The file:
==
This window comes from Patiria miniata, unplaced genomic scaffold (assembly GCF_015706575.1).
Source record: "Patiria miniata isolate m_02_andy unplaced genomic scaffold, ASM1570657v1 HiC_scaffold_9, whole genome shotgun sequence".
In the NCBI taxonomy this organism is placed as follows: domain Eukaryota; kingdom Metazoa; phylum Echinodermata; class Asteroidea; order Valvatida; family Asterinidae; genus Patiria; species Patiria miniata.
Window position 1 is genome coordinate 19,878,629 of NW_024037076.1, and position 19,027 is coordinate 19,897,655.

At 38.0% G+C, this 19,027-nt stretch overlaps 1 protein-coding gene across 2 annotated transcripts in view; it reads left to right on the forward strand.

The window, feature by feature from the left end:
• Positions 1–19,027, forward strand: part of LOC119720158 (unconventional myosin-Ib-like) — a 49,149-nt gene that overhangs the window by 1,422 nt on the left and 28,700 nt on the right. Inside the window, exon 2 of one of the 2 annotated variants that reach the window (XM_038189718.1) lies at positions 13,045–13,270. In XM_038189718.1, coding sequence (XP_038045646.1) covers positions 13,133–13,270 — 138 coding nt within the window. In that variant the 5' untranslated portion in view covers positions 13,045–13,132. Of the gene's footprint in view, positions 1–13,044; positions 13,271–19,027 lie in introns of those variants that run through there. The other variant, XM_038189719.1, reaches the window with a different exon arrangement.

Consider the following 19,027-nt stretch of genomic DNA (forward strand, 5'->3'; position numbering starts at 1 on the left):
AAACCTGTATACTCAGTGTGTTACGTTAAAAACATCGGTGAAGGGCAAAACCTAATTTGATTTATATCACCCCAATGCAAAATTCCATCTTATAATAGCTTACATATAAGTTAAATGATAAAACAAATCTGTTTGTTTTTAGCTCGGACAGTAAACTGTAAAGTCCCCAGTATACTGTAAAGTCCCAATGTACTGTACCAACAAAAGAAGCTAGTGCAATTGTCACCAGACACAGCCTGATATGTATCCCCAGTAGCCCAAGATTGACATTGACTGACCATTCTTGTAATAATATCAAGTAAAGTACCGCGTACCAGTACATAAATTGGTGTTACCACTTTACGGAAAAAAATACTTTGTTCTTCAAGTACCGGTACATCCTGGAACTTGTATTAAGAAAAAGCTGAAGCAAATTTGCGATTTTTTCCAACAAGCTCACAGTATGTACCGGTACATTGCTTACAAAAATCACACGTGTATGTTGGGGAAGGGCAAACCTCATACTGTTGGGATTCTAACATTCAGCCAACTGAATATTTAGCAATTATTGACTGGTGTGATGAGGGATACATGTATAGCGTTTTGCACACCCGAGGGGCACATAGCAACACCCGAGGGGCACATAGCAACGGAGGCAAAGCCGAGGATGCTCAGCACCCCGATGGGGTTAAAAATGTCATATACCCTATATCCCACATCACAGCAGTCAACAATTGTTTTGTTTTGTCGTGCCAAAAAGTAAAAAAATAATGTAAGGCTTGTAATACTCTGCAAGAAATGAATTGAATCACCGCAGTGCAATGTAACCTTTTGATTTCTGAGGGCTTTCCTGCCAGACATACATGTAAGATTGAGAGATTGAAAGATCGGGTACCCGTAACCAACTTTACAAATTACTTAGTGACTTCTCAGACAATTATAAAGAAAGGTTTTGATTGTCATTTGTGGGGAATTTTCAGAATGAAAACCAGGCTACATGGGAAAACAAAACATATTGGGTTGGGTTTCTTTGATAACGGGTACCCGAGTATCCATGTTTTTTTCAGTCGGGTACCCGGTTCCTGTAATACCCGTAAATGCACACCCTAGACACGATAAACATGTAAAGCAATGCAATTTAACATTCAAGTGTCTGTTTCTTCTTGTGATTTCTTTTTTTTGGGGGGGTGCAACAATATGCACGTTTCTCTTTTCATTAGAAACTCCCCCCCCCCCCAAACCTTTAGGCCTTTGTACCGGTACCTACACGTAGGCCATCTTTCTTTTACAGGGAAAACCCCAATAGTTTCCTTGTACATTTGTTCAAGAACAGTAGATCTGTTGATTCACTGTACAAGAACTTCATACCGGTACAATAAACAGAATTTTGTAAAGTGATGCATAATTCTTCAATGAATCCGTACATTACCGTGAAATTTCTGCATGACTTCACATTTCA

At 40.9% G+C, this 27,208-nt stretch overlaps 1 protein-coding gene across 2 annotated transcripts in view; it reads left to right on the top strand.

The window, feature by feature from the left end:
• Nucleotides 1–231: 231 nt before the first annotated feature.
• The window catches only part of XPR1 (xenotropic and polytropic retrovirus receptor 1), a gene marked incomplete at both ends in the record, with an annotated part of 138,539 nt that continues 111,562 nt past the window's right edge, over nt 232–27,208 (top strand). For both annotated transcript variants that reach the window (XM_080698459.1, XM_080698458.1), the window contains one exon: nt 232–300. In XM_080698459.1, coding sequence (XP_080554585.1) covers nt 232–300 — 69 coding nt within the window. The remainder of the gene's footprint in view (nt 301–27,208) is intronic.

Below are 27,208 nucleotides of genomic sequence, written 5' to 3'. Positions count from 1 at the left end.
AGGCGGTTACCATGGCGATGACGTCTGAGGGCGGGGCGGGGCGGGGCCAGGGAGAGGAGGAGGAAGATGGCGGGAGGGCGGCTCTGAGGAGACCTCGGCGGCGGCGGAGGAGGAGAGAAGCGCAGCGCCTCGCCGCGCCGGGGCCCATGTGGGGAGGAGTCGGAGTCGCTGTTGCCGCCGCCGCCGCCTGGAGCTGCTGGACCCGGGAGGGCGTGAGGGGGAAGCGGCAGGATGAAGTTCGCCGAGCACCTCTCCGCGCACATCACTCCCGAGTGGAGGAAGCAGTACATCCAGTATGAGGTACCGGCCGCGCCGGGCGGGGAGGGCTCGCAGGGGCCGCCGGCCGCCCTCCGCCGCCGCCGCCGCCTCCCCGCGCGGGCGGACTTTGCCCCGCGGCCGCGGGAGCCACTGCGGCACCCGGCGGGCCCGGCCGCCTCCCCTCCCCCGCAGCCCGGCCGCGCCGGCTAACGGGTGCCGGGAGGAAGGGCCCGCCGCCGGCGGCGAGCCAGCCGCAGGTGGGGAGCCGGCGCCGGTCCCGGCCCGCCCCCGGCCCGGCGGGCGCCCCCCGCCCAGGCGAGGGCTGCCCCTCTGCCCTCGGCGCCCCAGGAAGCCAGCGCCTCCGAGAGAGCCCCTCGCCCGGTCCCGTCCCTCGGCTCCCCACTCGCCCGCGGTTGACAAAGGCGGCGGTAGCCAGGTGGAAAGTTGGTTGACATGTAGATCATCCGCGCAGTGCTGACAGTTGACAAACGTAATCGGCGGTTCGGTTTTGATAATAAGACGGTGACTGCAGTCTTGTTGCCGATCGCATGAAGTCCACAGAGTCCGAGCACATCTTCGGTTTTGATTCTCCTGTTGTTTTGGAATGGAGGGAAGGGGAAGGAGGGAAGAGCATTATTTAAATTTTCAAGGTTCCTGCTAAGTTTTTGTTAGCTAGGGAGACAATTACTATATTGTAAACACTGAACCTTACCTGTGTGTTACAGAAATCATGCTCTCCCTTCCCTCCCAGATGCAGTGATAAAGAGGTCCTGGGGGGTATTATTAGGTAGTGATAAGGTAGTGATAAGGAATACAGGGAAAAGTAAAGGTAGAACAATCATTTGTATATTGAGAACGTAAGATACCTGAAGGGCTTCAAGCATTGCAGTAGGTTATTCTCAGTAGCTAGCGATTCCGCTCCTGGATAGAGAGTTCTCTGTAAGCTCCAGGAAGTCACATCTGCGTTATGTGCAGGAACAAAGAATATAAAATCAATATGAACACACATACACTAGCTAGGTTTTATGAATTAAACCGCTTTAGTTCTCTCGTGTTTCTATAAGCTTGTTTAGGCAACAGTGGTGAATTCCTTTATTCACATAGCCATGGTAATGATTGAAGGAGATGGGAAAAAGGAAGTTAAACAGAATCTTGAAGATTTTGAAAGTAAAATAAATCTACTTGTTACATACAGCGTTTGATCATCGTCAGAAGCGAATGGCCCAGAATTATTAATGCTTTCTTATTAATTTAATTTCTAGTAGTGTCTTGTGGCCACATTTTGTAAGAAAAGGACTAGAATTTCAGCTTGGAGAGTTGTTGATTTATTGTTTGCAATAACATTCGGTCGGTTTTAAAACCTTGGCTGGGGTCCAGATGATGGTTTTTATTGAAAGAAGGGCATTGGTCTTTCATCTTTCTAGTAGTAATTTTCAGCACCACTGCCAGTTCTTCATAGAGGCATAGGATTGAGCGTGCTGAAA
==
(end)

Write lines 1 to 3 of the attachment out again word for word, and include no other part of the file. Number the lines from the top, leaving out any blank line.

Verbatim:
This window comes from Patiria miniata, unplaced genomic scaffold (assembly GCF_015706575.1).
Source record: "Patiria miniata isolate m_02_andy unplaced genomic scaffold, ASM1570657v1 HiC_scaffold_9, whole genome shotgun sequence".
In the NCBI taxonomy this organism is placed as follows: domain Eukaryota; kingdom Metazoa; phylum Echinodermata; class Asteroidea; order Valvatida; family Asterinidae; genus Patiria; species Patiria miniata.